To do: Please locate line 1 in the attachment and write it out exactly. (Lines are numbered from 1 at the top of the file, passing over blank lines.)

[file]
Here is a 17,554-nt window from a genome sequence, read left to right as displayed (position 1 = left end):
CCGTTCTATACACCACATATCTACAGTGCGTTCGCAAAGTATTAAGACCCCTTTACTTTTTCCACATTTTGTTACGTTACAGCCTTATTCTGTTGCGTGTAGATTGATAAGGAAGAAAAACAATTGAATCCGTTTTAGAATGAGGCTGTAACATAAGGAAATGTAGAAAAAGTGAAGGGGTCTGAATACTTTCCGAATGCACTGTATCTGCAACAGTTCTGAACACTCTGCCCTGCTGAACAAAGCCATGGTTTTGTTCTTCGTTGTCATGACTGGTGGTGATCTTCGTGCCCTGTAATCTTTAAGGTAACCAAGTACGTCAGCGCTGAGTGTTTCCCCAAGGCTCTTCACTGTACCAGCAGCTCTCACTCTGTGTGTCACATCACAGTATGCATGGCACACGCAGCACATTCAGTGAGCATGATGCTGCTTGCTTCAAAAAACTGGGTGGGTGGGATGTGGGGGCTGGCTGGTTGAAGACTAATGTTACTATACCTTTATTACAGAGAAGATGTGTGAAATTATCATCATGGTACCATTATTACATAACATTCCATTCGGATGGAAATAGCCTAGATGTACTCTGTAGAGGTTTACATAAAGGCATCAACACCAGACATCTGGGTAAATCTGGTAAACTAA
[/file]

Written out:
Here is a 17,554-nt window from a genome sequence, read left to right as displayed (position 1 = left end):